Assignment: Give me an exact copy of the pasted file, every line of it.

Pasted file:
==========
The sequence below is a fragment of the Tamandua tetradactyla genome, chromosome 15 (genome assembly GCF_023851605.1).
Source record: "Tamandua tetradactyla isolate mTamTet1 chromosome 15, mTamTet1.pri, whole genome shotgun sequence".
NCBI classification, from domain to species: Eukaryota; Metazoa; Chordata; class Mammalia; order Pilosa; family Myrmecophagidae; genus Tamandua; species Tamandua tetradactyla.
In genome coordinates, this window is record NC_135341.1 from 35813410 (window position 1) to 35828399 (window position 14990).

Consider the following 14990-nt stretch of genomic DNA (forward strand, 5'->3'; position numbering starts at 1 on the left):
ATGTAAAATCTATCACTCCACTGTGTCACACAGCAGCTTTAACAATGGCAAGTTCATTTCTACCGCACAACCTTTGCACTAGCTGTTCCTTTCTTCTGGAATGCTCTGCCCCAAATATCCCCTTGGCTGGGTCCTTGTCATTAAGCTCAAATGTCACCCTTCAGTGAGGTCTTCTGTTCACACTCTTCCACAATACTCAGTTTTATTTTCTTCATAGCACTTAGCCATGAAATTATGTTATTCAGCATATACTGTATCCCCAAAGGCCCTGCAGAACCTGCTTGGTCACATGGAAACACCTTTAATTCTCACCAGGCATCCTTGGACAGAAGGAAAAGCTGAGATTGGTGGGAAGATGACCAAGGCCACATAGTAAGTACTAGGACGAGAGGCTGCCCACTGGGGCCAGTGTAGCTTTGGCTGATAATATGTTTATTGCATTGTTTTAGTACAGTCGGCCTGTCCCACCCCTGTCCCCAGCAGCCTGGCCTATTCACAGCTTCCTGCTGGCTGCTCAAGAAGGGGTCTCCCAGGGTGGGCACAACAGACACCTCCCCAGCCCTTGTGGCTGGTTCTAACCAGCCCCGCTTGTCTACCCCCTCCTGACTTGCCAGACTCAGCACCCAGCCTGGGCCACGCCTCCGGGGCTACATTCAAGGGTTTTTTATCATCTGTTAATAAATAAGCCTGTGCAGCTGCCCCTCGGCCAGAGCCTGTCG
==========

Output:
The sequence below is a fragment of the Tamandua tetradactyla genome, chromosome 15 (genome assembly GCF_023851605.1).
Source record: "Tamandua tetradactyla isolate mTamTet1 chromosome 15, mTamTet1.pri, whole genome shotgun sequence".
NCBI classification, from domain to species: Eukaryota; Metazoa; Chordata; class Mammalia; order Pilosa; family Myrmecophagidae; genus Tamandua; species Tamandua tetradactyla.
In genome coordinates, this window is record NC_135341.1 from 35813410 (window position 1) to 35828399 (window position 14990).

Consider the following 14990-nt stretch of genomic DNA (forward strand, 5'->3'; position numbering starts at 1 on the left):
ATGTAAAATCTATCACTCCACTGTGTCACACAGCAGCTTTAACAATGGCAAGTTCATTTCTACCGCACAACCTTTGCACTAGCTGTTCCTTTCTTCTGGAATGCTCTGCCCCAAATATCCCCTTGGCTGGGTCCTTGTCATTAAGCTCAAATGTCACCCTTCAGTGAGGTCTTCTGTTCACACTCTTCCACAATACTCAGTTTTATTTTCTTCATAGCACTTAGCCATGAAATTATGTTATTCAGCATATACTGTATCCCCAAAGGCCCTGCAGAACCTGCTTGGTCACATGGAAACACCTTTAATTCTCACCAGGCATCCTTGGACAGAAGGAAAAGCTGAGATTGGTGGGAAGATGACCAAGGCCACATAGTAAGTACTAGGACGAGAGGCTGCCCACTGGGGCCAGTGTAGCTTTGGCTGATAATATGTTTATTGCATTGTTTTAGTACAGTCGGCCTGTCCCACCCCTGTCCCCAGCAGCCTGGCCTATTCACAGCTTCCTGCTGGCTGCTCAAGAAGGGGTCTCCCAGGGTGGGCACAACAGACACCTCCCCAGCCCTTGTGGCTGGTTCTAACCAGCCCCGCTTGTCTACCCCCTCCTGACTTGCCAGACTCAGCACCCAGCCTGGGCCACGCCTCCGGGGCTACATTCAAGGGTTTTTTATCATCTGTTAATAAATAAGCCTGTGCAGCTGCCCCTCGGCCAGAGCCTGTCG